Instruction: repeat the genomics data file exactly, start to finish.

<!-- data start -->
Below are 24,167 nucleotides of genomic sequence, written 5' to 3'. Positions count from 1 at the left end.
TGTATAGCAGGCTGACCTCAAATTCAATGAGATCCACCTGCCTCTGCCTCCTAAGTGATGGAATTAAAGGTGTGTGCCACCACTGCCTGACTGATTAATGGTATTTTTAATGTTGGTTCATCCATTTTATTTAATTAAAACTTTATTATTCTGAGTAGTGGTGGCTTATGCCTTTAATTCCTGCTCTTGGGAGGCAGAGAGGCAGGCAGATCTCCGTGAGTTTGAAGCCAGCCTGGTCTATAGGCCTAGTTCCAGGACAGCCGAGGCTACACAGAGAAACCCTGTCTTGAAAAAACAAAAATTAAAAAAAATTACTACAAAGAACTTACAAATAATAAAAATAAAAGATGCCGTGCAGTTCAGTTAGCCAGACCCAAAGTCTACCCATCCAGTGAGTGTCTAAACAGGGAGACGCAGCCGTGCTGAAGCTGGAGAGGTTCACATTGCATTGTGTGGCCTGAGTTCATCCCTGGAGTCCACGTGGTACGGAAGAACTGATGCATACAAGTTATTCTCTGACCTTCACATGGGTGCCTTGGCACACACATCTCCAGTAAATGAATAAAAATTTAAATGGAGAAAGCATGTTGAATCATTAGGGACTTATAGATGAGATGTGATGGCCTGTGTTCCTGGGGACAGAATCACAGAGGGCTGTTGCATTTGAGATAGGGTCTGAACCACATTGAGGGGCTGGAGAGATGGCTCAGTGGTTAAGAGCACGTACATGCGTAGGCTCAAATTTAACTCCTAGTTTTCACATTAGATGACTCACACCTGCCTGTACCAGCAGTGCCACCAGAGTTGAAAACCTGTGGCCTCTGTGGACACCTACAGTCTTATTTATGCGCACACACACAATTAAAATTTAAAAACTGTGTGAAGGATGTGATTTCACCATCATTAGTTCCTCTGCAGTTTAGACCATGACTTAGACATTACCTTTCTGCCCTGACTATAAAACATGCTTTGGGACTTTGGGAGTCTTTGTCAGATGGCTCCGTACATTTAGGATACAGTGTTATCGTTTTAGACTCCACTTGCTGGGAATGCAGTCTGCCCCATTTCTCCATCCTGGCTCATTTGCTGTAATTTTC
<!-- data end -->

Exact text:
Below are 24,167 nucleotides of genomic sequence, written 5' to 3'. Positions count from 1 at the left end.
TGTATAGCAGGCTGACCTCAAATTCAATGAGATCCACCTGCCTCTGCCTCCTAAGTGATGGAATTAAAGGTGTGTGCCACCACTGCCTGACTGATTAATGGTATTTTTAATGTTGGTTCATCCATTTTATTTAATTAAAACTTTATTATTCTGAGTAGTGGTGGCTTATGCCTTTAATTCCTGCTCTTGGGAGGCAGAGAGGCAGGCAGATCTCCGTGAGTTTGAAGCCAGCCTGGTCTATAGGCCTAGTTCCAGGACAGCCGAGGCTACACAGAGAAACCCTGTCTTGAAAAAACAAAAATTAAAAAAAATTACTACAAAGAACTTACAAATAATAAAAATAAAAGATGCCGTGCAGTTCAGTTAGCCAGACCCAAAGTCTACCCATCCAGTGAGTGTCTAAACAGGGAGACGCAGCCGTGCTGAAGCTGGAGAGGTTCACATTGCATTGTGTGGCCTGAGTTCATCCCTGGAGTCCACGTGGTACGGAAGAACTGATGCATACAAGTTATTCTCTGACCTTCACATGGGTGCCTTGGCACACACATCTCCAGTAAATGAATAAAAATTTAAATGGAGAAAGCATGTTGAATCATTAGGGACTTATAGATGAGATGTGATGGCCTGTGTTCCTGGGGACAGAATCACAGAGGGCTGTTGCATTTGAGATAGGGTCTGAACCACATTGAGGGGCTGGAGAGATGGCTCAGTGGTTAAGAGCACGTACATGCGTAGGCTCAAATTTAACTCCTAGTTTTCACATTAGATGACTCACACCTGCCTGTACCAGCAGTGCCACCAGAGTTGAAAACCTGTGGCCTCTGTGGACACCTACAGTCTTATTTATGCGCACACACACAATTAAAATTTAAAAACTGTGTGAAGGATGTGATTTCACCATCATTAGTTCCTCTGCAGTTTAGACCATGACTTAGACATTACCTTTCTGCCCTGACTATAAAACATGCTTTGGGACTTTGGGAGTCTTTGTCAGATGGCTCCGTACATTTAGGATACAGTGTTATCGTTTTAGACTCCACTTGCTGGGAATGCAGTCTGCCCCATTTCTCCATCCTGGCTCATTTGCTGTAATTTTC